In this musical comedy set in New Orleans in the 1890's, a clarinet
player with a passion for jazz, played by Bing Crosby, organizes a band
of white musicians in an effort to bring this "blue music" to the white
café society of New Orleans, during an era when whites looked down on
jazz as a product of Black people.
The film's screenplay is not very good. Characters are poorly defined. They exist only to further the contrived plot. For a musical, there's too much dialogue, composed largely of supposedly humorous one liners. That may have worked in 1941. But times change. Sixty years after the film, the script now seems dismissive of serious social concerns, and is therefore not funny.
Meanwhile, the shallow plot dilutes the impact of the film's music. Blues numbers include "Melancholy Baby", "Memphis Blues", and several others. But they are uninspired, and seem tangential to the talky script. The only musical number I found even faintly memorable was "St. Louis Blues", performed with passion by diva Ruby Elzy.
One thing I did find interesting was the inclusion of a couple of bit part actors who would later become well known. Mantan Moreland (from the Charlie Chan series) shows up toward the beginning as a trumpet player. And Barbara Pepper (as Doris Ziffel from "Green Acres") shows up off and on in the film as a nightclub hussy.
Given the title, I was expecting a blues extravaganza, not a talk fest. Even so, "Birth Of The Blues" might have some value given its historical subject matter. And it probably would be a good film for fans of Bing Crosby, for whom the film functions as a cinematic vehicle.
I think I saw a clip of this movie when I watched a special on PBS a couple of decades ago called "Remembering Bing", that clip being of Crosby and Mary Martin whistling. Anyway, this was quite entertaining despite the inaccuracies that abounded. In the New Orleans sequence where a bunch of black musicians were playing, it took me awhile to realize that one of them was Mantan Moreland with his familiar bug eyes-who I knew was a native of Monroe, Louisiana. Nice color sequence involving slides being shown. One might be put off by some of the violence shown near the end but it did result in a touching scene involving Eddie "Rochester" Anderson. So on that note, I do recommend Birth of the Blues. P.S. Since It's a Wonderful Life is my favorite movie, I do like citing when players from that are in something else. Here, it's Charles Lane, Sarah Edwards, and Lillian Randolph from there who appear here. Oh, and a few decades after this movie, Bing's daughter Mary played a character on "Dallas" who was revealed to have shot Mary Martin's son, Larry Hagman, as J. R. Ewing there.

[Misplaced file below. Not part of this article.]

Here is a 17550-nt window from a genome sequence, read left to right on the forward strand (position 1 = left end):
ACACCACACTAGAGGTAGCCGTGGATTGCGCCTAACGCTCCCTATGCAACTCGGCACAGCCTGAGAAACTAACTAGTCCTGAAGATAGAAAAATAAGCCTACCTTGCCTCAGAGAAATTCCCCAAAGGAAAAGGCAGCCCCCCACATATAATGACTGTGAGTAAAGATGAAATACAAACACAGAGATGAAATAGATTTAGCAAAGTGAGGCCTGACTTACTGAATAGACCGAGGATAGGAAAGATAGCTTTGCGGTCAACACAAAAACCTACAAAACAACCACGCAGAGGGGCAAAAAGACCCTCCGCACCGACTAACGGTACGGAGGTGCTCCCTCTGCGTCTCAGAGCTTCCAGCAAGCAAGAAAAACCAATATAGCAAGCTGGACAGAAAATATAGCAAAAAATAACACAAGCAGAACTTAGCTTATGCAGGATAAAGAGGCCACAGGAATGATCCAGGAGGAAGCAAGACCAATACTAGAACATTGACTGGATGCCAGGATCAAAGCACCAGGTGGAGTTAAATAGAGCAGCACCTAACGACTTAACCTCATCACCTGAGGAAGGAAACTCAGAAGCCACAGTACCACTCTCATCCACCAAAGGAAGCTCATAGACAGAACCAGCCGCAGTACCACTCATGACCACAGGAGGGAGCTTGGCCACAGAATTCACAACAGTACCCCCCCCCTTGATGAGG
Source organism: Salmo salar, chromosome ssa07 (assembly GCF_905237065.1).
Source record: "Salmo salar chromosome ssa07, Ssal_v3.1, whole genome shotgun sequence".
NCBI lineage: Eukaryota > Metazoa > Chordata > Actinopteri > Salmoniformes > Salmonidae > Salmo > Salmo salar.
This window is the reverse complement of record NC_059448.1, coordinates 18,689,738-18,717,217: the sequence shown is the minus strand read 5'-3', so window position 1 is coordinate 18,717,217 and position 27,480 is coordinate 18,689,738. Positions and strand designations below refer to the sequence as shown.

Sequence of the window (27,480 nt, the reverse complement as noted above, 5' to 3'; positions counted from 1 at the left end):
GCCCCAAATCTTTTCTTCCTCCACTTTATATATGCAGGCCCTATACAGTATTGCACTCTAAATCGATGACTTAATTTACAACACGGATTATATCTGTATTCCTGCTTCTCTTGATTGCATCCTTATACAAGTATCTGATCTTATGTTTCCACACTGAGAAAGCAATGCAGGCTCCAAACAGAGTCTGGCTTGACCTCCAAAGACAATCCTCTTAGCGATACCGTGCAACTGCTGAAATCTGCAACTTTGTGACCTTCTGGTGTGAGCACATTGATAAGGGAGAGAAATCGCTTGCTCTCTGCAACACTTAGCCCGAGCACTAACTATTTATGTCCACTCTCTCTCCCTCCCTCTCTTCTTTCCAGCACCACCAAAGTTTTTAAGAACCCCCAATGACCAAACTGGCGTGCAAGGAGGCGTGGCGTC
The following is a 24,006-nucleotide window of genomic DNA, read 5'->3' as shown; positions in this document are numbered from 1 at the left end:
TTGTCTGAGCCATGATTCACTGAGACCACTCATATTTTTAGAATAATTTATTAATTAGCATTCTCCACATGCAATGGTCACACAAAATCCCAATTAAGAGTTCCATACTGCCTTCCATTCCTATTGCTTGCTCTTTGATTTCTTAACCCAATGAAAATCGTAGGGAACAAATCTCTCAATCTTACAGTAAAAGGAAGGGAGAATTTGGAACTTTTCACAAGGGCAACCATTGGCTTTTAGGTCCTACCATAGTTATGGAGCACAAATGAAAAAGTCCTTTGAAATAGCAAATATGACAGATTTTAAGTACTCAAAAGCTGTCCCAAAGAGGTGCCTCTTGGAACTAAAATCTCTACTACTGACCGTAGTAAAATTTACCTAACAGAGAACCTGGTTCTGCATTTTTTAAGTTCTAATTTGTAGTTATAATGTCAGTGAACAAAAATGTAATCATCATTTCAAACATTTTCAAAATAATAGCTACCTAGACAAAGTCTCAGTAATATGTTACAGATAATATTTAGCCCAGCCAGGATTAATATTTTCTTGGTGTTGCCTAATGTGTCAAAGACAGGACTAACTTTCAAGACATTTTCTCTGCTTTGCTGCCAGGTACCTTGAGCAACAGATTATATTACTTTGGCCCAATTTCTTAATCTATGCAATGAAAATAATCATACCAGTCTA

BIRTH OF THE BLUES (Paramount, 1941), directed by Victor Schertzinger,
stars Bing Crosby in an interesting production that's "Dedicated to the
musical pioneers of Memphis and New Orleans who favored the "hot" over
the "sweet" - those early jazz men who took American music out of the
rut and put it "in the grove." In musical terms, "blues" is not a form
of depression but a music style of ragtime/jazz that originated by
Southern blacks dating back to the 1890s. W.C. Handy (1873-1958),
"Father of the Blues," the most recognizable of blues composers of his